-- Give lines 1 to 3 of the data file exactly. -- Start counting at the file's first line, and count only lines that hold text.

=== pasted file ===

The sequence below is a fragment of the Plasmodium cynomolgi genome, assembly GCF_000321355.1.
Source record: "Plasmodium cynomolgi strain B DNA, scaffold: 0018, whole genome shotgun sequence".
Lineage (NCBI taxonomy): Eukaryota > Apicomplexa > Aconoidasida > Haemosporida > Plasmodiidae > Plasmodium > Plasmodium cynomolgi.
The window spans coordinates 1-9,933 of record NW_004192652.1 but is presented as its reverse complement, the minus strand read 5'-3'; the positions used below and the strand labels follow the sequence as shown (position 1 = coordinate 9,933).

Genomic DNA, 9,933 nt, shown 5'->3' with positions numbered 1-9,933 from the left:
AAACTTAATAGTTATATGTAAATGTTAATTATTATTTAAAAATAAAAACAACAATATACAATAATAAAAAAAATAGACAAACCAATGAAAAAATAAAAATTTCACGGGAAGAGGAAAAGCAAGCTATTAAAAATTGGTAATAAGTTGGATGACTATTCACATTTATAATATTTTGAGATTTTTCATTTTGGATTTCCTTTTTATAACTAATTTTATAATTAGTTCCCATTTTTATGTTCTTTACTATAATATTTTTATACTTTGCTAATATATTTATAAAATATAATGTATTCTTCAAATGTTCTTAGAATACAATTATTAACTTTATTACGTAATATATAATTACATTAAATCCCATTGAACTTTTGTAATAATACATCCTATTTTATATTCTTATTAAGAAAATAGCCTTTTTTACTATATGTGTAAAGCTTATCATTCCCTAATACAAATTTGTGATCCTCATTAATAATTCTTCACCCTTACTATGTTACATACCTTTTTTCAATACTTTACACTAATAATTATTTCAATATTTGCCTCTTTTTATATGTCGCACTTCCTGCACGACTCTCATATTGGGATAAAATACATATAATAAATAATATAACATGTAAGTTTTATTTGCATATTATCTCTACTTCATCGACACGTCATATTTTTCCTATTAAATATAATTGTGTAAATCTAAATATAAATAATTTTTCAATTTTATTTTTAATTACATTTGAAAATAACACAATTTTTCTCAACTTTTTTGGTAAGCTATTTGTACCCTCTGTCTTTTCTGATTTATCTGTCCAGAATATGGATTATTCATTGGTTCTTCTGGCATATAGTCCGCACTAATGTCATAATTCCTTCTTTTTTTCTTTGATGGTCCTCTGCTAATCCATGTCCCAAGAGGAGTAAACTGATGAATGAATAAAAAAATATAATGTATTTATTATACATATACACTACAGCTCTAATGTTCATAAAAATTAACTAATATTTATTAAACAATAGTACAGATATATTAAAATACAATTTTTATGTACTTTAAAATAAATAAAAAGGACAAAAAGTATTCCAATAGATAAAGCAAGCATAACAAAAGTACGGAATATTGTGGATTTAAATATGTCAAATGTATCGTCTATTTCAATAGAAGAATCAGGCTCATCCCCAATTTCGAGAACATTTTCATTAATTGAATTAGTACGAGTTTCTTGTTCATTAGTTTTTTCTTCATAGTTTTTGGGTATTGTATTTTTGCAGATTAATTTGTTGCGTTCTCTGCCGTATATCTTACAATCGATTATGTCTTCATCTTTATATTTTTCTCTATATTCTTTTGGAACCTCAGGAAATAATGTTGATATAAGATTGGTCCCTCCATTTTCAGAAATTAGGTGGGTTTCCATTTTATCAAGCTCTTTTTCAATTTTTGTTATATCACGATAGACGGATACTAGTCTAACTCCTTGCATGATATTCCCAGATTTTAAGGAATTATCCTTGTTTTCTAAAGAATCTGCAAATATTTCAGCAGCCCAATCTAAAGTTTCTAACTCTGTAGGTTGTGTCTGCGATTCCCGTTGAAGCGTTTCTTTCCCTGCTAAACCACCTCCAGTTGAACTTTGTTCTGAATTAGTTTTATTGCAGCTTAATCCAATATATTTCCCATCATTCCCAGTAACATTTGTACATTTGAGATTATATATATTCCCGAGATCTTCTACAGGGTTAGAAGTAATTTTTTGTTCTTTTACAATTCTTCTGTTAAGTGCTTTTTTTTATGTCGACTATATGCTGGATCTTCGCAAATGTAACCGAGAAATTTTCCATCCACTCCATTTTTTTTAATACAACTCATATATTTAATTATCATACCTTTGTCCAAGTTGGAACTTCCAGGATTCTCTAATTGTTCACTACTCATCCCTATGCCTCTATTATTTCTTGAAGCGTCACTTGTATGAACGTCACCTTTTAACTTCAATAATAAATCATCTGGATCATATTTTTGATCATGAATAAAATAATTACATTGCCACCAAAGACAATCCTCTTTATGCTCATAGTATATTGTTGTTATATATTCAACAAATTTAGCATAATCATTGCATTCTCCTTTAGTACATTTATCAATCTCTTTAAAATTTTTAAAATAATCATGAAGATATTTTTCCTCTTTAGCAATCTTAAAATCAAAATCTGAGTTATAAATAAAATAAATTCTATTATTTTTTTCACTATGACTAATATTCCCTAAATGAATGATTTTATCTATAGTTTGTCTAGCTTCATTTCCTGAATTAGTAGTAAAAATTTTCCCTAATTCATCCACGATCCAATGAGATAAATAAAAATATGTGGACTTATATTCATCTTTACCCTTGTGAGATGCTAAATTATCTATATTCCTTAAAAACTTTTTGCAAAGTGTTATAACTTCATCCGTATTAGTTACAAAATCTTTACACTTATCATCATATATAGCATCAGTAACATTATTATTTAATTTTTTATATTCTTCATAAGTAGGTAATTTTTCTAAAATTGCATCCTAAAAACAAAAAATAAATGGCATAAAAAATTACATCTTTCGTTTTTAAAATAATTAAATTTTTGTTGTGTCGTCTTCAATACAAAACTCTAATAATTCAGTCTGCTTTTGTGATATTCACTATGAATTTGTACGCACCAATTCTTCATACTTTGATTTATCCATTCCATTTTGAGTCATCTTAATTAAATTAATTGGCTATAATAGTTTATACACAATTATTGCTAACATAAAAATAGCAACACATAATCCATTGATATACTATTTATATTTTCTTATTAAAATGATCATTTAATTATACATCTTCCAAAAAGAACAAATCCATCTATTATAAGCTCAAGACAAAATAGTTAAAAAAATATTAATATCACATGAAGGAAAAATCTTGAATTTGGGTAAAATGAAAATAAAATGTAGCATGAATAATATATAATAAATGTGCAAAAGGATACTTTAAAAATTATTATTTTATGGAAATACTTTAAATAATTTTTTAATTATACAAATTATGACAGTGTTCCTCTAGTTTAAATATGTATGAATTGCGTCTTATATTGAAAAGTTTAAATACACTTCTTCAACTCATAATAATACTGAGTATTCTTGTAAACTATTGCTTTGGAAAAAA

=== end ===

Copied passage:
The sequence below is a fragment of the Plasmodium cynomolgi genome, assembly GCF_000321355.1.
Source record: "Plasmodium cynomolgi strain B DNA, scaffold: 0018, whole genome shotgun sequence".
Lineage (NCBI taxonomy): Eukaryota > Apicomplexa > Aconoidasida > Haemosporida > Plasmodiidae > Plasmodium > Plasmodium cynomolgi.